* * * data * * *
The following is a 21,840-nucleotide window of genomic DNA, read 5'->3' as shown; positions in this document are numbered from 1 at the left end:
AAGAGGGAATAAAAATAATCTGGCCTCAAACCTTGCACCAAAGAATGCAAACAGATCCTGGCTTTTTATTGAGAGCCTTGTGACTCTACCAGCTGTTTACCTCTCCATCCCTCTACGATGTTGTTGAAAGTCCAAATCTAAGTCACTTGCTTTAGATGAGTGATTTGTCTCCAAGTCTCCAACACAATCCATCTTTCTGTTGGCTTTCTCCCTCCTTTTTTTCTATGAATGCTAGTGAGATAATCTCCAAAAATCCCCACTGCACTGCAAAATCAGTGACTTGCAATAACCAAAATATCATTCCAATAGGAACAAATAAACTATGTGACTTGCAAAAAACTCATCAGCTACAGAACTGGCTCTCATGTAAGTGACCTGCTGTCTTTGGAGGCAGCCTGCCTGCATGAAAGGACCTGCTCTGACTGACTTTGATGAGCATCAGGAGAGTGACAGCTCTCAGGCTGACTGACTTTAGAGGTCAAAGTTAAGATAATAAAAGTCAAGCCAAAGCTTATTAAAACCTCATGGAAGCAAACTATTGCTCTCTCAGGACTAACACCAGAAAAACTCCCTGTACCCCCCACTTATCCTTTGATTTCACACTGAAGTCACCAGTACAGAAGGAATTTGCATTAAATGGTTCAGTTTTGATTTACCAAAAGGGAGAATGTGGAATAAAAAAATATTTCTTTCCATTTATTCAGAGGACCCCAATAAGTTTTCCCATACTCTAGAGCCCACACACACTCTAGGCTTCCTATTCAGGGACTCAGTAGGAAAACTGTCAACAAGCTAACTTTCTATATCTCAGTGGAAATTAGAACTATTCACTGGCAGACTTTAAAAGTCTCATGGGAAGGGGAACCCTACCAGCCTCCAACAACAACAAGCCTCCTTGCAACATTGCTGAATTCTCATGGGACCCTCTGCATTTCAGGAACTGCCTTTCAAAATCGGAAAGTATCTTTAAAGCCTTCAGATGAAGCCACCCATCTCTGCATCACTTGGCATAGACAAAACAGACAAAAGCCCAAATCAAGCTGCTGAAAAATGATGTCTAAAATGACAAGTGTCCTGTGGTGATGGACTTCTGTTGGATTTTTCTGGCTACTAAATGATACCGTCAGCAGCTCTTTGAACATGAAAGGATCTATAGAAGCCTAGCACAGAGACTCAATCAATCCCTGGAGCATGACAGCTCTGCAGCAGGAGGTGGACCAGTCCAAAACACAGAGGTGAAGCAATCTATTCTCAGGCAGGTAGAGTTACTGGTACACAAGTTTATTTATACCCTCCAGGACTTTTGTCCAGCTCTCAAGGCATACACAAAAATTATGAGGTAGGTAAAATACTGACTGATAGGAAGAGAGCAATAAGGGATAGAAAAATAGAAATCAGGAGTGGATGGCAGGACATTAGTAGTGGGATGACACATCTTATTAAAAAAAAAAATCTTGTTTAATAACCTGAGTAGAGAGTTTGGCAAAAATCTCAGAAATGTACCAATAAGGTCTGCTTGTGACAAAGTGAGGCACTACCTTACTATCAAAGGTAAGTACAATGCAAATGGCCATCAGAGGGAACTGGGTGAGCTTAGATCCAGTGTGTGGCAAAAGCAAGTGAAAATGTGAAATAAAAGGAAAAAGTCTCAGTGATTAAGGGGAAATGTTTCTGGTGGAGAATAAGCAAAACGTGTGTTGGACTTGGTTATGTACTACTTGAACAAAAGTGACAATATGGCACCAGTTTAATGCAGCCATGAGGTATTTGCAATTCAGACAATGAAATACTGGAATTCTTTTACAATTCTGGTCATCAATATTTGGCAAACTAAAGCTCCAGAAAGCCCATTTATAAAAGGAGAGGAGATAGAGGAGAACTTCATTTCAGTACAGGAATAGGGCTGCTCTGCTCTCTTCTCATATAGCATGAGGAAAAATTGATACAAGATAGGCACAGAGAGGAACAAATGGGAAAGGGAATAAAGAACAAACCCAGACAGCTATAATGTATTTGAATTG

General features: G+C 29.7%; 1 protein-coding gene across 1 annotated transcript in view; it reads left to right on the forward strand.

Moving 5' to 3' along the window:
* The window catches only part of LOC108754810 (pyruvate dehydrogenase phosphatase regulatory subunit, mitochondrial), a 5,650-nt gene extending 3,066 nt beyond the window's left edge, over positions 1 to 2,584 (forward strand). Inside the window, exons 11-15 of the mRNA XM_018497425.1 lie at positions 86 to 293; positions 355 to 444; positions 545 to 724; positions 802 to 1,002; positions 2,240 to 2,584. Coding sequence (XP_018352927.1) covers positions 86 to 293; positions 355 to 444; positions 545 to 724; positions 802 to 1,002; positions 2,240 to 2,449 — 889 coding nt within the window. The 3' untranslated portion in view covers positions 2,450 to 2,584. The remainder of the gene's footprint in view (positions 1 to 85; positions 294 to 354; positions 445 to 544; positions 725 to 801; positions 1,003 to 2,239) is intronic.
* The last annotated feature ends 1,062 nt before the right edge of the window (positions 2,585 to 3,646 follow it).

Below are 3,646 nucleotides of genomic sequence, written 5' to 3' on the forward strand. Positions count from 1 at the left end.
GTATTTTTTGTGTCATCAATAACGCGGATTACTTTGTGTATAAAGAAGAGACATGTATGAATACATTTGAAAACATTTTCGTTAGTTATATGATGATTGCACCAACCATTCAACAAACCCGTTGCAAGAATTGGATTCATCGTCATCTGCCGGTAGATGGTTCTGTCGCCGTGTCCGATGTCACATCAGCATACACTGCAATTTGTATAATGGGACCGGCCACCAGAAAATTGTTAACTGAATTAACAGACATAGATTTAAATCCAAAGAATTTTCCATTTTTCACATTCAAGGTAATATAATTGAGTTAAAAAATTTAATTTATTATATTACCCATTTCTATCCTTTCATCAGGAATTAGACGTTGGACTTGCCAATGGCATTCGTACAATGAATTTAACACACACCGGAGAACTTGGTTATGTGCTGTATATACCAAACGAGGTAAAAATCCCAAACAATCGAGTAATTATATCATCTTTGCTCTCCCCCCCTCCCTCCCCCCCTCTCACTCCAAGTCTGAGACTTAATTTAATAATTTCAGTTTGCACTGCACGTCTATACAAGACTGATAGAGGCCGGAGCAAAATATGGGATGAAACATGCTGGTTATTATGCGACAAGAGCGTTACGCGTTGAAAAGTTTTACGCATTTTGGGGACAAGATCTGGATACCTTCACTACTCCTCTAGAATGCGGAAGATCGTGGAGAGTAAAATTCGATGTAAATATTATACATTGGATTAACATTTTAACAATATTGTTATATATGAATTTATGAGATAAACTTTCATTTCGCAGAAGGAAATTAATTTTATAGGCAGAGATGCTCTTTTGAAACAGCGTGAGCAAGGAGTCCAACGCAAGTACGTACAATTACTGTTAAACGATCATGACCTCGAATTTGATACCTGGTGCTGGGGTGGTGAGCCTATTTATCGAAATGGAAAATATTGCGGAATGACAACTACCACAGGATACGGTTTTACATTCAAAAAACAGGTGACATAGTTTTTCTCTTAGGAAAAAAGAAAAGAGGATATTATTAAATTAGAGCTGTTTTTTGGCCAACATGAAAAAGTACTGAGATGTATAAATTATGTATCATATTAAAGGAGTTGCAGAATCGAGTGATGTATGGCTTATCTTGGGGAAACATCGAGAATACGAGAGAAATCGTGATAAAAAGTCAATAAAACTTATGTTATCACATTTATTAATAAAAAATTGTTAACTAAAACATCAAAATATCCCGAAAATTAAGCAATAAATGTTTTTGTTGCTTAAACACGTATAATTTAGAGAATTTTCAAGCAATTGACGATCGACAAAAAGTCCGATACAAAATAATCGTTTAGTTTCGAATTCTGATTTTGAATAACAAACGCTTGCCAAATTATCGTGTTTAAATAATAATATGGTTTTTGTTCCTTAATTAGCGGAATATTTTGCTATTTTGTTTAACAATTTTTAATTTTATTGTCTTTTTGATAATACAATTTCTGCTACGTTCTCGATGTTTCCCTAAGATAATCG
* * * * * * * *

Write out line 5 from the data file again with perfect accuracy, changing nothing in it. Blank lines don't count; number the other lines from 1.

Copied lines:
* The window catches only part of LOC108754810 (pyruvate dehydrogenase phosphatase regulatory subunit, mitochondrial), a 5,650-nt gene extending 3,066 nt beyond the window's left edge, over positions 1 to 2,584 (forward strand). Inside the window, exons 11-15 of the mRNA XM_018497425.1 lie at positions 86 to 293; positions 355 to 444; positions 545 to 724; positions 802 to 1,002; positions 2,240 to 2,584. Coding sequence (XP_018352927.1) covers positions 86 to 293; positions 355 to 444; positions 545 to 724; positions 802 to 1,002; positions 2,240 to 2,449 — 889 coding nt within the window. The 3' untranslated portion in view covers positions 2,450 to 2,584. The remainder of the gene's footprint in view (positions 1 to 85; positions 294 to 354; positions 445 to 544; positions 725 to 801; positions 1,003 to 2,239) is intronic.